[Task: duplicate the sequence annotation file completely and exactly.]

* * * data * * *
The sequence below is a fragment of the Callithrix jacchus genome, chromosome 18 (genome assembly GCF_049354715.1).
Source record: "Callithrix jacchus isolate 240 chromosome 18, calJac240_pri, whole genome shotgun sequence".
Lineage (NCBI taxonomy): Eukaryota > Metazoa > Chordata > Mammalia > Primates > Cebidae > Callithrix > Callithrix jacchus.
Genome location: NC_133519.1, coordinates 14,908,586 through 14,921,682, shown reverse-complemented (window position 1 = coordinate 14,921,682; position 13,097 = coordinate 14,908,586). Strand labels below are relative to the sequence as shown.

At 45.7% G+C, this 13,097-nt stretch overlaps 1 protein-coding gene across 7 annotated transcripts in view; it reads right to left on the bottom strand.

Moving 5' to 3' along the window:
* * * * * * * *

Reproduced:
The sequence below is a fragment of the Callithrix jacchus genome, chromosome 18 (genome assembly GCF_049354715.1).
Source record: "Callithrix jacchus isolate 240 chromosome 18, calJac240_pri, whole genome shotgun sequence".
Lineage (NCBI taxonomy): Eukaryota > Metazoa > Chordata > Mammalia > Primates > Cebidae > Callithrix > Callithrix jacchus.
Genome location: NC_133519.1, coordinates 14,908,586 through 14,921,682, shown reverse-complemented (window position 1 = coordinate 14,921,682; position 13,097 = coordinate 14,908,586). Strand labels below are relative to the sequence as shown.

At 45.7% G+C, this 13,097-nt stretch overlaps 1 protein-coding gene across 7 annotated transcripts in view; it reads right to left on the bottom strand.

Moving 5' to 3' along the window: